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Embrace a healthy lifestyle: Taking charge of your health in the time of COVID


Filipinos are known for taking health for granted. Our bahala na culture often sees Filipinos delaying healthcare up to the last possible moment when complications become difficult to manage or, worse, become untreatable at all.

Things took a turn for the worst with the COVID-19 pandemic. Medical conditions that Filipinos left off for later have now become a major health liability. COVID patients with significant medical co-morbidities were found to have a higher risk for admission to an ICU and had worse outcomes overall 1.

On a more positive note, most of these medical conditions are completely preventable. It’s possible to avoid having these common medical conditions when you embrace a healthy lifestyle. Effective and practical, these are simple steps to take charge of your health during this time of COVID.



Commonly called High blood in the local Filipino language, hypertension is a cardiovascular disease that refers to increased blood pressure in the arteries2. The primary causes of hypertension are lifestyle factors including too much salt in the diet, excessive body weight, increased alcohol intake, and smoking.

It is widely known as a major risk factor for more serious illnesses such as heart attack, stroke, and premature death. Patients with hypertension also have higher chances of having severe COVID infections. In an Italian study investigating over 1000 hospital patient deaths because of COVID, 72% of these patients had hypertension.3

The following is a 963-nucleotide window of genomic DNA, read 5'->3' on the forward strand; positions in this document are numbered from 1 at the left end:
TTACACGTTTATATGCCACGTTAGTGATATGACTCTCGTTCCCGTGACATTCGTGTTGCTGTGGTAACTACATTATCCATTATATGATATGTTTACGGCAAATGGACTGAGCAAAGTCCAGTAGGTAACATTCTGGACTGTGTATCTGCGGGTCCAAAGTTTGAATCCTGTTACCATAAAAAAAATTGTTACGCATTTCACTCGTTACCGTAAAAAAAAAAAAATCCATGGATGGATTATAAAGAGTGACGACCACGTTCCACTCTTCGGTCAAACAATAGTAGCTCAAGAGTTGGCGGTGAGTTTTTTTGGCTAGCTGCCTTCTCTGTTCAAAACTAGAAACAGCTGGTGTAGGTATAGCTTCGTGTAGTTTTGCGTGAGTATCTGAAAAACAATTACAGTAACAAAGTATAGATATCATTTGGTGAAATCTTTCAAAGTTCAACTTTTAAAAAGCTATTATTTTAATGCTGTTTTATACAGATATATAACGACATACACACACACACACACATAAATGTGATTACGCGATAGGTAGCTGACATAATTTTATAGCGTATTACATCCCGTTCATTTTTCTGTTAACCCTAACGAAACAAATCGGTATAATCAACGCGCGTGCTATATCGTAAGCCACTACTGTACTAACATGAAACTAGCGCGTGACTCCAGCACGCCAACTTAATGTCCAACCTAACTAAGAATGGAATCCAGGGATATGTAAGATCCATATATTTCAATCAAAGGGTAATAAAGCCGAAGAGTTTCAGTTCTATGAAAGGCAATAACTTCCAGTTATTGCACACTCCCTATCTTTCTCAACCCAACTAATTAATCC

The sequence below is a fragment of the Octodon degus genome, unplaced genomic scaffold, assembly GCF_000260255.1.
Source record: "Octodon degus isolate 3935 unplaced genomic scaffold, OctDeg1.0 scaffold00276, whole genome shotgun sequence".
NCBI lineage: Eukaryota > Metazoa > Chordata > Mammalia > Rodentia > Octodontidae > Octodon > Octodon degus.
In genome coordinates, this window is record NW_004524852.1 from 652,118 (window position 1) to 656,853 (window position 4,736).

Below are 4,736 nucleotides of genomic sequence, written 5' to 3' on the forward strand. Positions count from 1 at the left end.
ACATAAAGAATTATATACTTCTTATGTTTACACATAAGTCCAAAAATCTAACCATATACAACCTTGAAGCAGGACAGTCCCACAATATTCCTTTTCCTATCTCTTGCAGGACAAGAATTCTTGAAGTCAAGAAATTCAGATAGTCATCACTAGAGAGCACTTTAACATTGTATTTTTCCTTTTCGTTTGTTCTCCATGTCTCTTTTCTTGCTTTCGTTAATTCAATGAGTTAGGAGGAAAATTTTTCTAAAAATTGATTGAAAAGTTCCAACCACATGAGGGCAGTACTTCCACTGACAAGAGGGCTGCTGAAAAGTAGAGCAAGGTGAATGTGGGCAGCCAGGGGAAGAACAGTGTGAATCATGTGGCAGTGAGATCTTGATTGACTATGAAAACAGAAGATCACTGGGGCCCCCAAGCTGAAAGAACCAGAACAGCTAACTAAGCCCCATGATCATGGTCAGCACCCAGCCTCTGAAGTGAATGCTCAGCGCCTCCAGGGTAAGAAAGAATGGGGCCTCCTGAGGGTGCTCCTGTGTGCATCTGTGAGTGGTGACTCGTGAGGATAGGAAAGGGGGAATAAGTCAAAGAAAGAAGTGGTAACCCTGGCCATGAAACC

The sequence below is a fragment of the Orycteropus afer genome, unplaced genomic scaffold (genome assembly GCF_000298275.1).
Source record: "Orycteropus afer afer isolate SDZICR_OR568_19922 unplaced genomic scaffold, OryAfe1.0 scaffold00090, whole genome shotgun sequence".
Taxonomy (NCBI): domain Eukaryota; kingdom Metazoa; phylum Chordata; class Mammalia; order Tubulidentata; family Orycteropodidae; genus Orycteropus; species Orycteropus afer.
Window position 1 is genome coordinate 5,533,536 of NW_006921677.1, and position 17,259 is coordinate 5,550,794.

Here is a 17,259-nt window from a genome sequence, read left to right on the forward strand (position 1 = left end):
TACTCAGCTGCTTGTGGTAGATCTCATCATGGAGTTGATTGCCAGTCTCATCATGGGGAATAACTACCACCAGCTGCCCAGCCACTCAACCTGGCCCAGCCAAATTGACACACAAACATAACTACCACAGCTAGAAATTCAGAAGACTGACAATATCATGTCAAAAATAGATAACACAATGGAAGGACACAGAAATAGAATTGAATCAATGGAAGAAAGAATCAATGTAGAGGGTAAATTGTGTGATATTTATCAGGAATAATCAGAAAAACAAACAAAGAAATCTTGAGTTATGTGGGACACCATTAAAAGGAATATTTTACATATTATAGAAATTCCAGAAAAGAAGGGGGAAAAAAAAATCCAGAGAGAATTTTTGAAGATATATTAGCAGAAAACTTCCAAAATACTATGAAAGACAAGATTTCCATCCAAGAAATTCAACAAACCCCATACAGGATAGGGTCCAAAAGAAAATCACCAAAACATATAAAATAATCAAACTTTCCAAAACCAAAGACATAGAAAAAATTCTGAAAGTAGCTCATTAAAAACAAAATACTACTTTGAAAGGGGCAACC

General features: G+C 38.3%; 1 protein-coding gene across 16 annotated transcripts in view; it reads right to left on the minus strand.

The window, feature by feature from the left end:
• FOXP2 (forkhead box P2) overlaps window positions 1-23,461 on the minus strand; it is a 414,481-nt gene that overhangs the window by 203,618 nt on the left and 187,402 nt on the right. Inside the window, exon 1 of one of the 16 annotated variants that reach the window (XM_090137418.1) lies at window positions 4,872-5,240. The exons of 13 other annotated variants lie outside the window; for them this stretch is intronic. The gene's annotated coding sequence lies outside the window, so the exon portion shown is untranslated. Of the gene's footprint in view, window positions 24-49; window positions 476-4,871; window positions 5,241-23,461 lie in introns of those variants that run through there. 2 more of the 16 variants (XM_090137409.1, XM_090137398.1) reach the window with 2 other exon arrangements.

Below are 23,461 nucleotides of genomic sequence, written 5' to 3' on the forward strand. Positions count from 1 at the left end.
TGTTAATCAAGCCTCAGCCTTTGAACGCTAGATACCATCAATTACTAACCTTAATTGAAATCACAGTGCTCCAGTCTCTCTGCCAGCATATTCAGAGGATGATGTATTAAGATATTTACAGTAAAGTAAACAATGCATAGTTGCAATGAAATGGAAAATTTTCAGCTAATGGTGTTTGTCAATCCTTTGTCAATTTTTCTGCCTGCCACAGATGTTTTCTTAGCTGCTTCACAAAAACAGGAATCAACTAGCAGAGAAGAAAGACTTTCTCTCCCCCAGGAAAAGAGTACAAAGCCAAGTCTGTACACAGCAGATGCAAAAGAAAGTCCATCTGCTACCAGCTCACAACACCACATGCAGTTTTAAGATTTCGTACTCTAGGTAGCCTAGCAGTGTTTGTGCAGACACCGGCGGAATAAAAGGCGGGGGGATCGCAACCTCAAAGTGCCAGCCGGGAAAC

How do you prevent hypertension? Start with changing up your diet.

Less salt and more potassium in the diet may help prevent hypertension. A Mediterranean diet (think Greek Salads and Souvlakis) are beneficial in improving blood pressure in the long run4. Stop excessive alcoholic drink intake and smoking.

Finding time for exercise is also important to a healthy lifestyle. The World Health Organization recommends at least 30 minutes of light to moderate physical activity three times a week.5 Whether it’s jogging around your home, using a jumping rope, or doing a home Zumba routine, engaging in regular physical exercises is a sure way towards a healthier you. Consult with your doctor before starting any exercise routine.